The other method is called infinite heating, where you have something called a rheostat that has low, middle and high settings. You might see a dial with numbers from 1 to 10.

With the rheostat, you manually control how hot the food is, and you monitor the temperature as necessary. Pairing a rheostat with a digital thermometer can help you to maintain an eye on how hot the food actually is at any given time.

Here’s another way to look at these two different kinds of heating when you’re buying commercial food warmers.

Your Table Service
Imagine you have a number of different prepared foods sitting in warmer trays in your kitchen area. You open for business, and you start selling dishes.

Eventually, your food trays start to get emptier. Without a thermostat to monitor the actual temperature, the rheostat system is going to keep heating food, and possibly start getting it dry and stale.

Also, people are going into and out of the kitchen or dining area. That’s also going to lead to more dynamic temperature changes.

Now imagine you have the rheostat cranked too high. After the initial desired temperature is reached, the food continues to heat up.

You can see where all of this is going. Again, you can sit there and manually control food temperature with a digital thermometer, but if there is no one assigned to this particular task, it might be a good idea to go with thermostat controls. Even then, digital thermometer readouts will help you to micromanage food temperatures over time as the kitchen gets busier and busier.

Also think about this – although most food warmers work on the basis of a water bath, heating water under the trays to heat the trays by radiant heat, some other models sometimes called ‘strip warmers’ just use electrical heat and metal contact with the bottom of the tray. Many chefs that we’ve talked to really prefer the water bath variety.

Certifications
Here’s another big tip – look at the certifications of your food warmer equipment.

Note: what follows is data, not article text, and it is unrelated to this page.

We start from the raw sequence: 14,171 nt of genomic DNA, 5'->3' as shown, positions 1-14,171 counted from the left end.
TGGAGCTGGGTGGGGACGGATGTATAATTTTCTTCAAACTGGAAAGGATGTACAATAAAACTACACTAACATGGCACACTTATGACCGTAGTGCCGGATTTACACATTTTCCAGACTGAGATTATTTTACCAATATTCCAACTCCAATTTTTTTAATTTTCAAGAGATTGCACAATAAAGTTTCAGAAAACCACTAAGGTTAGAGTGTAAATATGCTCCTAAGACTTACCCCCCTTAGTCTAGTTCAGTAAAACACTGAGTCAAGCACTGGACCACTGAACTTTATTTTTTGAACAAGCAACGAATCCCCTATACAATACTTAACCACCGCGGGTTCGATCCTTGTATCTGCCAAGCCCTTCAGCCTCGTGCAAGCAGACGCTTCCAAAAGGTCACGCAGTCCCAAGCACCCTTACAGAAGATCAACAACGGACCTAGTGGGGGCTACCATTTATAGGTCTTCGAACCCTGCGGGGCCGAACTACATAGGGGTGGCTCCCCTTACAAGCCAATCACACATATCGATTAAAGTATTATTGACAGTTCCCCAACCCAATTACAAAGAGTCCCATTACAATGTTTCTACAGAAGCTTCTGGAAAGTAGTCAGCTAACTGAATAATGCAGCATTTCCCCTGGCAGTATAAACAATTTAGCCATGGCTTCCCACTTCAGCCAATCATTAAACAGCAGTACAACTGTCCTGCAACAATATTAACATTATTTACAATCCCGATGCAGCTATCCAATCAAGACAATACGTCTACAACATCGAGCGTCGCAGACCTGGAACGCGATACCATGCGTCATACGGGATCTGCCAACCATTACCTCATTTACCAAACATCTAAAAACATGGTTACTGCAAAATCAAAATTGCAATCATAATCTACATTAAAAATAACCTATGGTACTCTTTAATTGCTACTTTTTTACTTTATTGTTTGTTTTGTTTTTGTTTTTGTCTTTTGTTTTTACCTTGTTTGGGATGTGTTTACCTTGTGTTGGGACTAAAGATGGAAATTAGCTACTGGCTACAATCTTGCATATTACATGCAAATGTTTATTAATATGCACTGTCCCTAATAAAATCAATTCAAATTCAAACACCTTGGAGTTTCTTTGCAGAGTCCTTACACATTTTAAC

Two manufacturer’s certifications are UL and CE. You also have your NSF-4 standard related to product safety.

In addition, some models are rated for ADA use, which is important if you’re trying to provide access for individuals with disabilities. Then there are also standard certifications like BPA-free labels that demonstrate and prove the absence of harmful or toxic materials.

Other Types of Food Warmers
If you’re not going to be showing your tasty wares off to customers or other visitors, back-of-the-house food warmers provide the same temperature control without the display option. One type of back-of-the-house food warmer is called a drawer warmer, where you put food in, and close the drawer. Some of these models will have rolling wheels to help with portability.

It’s also helpful to look at different kinds of specialized warmers for reheating refrigerated or frozen foods. It is not advisable to use conventional food warmers or soup kettles to heat these foods, because they will be compromised by temperatures in the HACCP danger zone as they warm.

With all of this in mind, you should be on the way to getting commercial food warmers and related gear that will help you to succeed in achieving your restaurant goals. Always keep in mind that we are available to help: at Chefs’ Toys, we are “for chefs by chefs” – we have practical kitchen experience that helps us to guide our customers! We also have lots of helpful resources online, so browse the site to learn more about our products. Happy cooking!